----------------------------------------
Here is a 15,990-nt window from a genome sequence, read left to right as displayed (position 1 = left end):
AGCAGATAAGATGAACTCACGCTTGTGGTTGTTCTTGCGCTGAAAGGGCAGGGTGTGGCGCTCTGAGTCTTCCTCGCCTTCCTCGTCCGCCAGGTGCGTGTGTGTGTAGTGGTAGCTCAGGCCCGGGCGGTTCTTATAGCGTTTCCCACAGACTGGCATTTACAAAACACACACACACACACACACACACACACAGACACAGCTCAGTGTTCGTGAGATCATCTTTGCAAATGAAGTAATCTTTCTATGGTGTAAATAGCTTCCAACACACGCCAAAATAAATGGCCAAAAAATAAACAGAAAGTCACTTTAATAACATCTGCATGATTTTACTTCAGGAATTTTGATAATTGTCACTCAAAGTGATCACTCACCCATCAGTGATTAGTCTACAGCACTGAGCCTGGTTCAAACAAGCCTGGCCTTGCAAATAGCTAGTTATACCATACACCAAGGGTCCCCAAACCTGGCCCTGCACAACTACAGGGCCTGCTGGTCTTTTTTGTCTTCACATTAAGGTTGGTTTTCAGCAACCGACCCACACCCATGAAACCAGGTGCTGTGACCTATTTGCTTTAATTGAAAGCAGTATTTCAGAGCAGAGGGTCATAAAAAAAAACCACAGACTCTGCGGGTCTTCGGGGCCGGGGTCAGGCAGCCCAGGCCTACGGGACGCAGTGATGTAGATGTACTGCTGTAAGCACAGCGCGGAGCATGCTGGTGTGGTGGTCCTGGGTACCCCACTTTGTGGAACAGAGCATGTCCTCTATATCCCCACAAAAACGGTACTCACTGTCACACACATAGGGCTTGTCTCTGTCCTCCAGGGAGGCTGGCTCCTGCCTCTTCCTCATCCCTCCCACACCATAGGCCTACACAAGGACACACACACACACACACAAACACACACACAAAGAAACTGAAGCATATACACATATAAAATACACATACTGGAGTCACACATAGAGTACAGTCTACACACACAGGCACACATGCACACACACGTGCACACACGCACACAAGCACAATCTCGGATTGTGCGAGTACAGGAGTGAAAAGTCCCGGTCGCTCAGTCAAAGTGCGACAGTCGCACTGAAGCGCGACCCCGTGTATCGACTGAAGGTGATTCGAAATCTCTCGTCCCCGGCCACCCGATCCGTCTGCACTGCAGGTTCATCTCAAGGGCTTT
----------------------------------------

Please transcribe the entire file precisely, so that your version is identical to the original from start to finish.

Here is a 15,990-nt window from a genome sequence, read left to right as displayed (position 1 = left end):
AGCAGATAAGATGAACTCACGCTTGTGGTTGTTCTTGCGCTGAAAGGGCAGGGTGTGGCGCTCTGAGTCTTCCTCGCCTTCCTCGTCCGCCAGGTGCGTGTGTGTGTAGTGGTAGCTCAGGCCCGGGCGGTTCTTATAGCGTTTCCCACAGACTGGCATTTACAAAACACACACACACACACACACACACACACAGACACAGCTCAGTGTTCGTGAGATCATCTTTGCAAATGAAGTAATCTTTCTATGGTGTAAATAGCTTCCAACACACGCCAAAATAAATGGCCAAAAAATAAACAGAAAGTCACTTTAATAACATCTGCATGATTTTACTTCAGGAATTTTGATAATTGTCACTCAAAGTGATCACTCACCCATCAGTGATTAGTCTACAGCACTGAGCCTGGTTCAAACAAGCCTGGCCTTGCAAATAGCTAGTTATACCATACACCAAGGGTCCCCAAACCTGGCCCTGCACAACTACAGGGCCTGCTGGTCTTTTTTGTCTTCACATTAAGGTTGGTTTTCAGCAACCGACCCACACCCATGAAACCAGGTGCTGTGACCTATTTGCTTTAATTGAAAGCAGTATTTCAGAGCAGAGGGTCATAAAAAAAAACCACAGACTCTGCGGGTCTTCGGGGCCGGGGTCAGGCAGCCCAGGCCTACGGGACGCAGTGATGTAGATGTACTGCTGTAAGCACAGCGCGGAGCATGCTGGTGTGGTGGTCCTGGGTACCCCACTTTGTGGAACAGAGCATGTCCTCTATATCCCCACAAAAACGGTACTCACTGTCACACACATAGGGCTTGTCTCTGTCCTCCAGGGAGGCTGGCTCCTGCCTCTTCCTCATCCCTCCCACACCATAGGCCTACACAAGGACACACACACACACACACAAACACACACACAAAGAAACTGAAGCATATACACATATAAAATACACATACTGGAGTCACACATAGAGTACAGTCTACACACACAGGCACACATGCACACACACGTGCACACACGCACACAAGCACAATCTCGGATTGTGCGAGTACAGGAGTGAAAAGTCCCGGTCGCTCAGTCAAAGTGCGACAGTCGCACTGAAGCGCGACCCCGTGTATCGACTGAAGGTGATTCGAAATCTCTCGTCCCCGGCCACCCGATCCGTCTGCACTGCAGGTTCATCTCAAGGGCTTT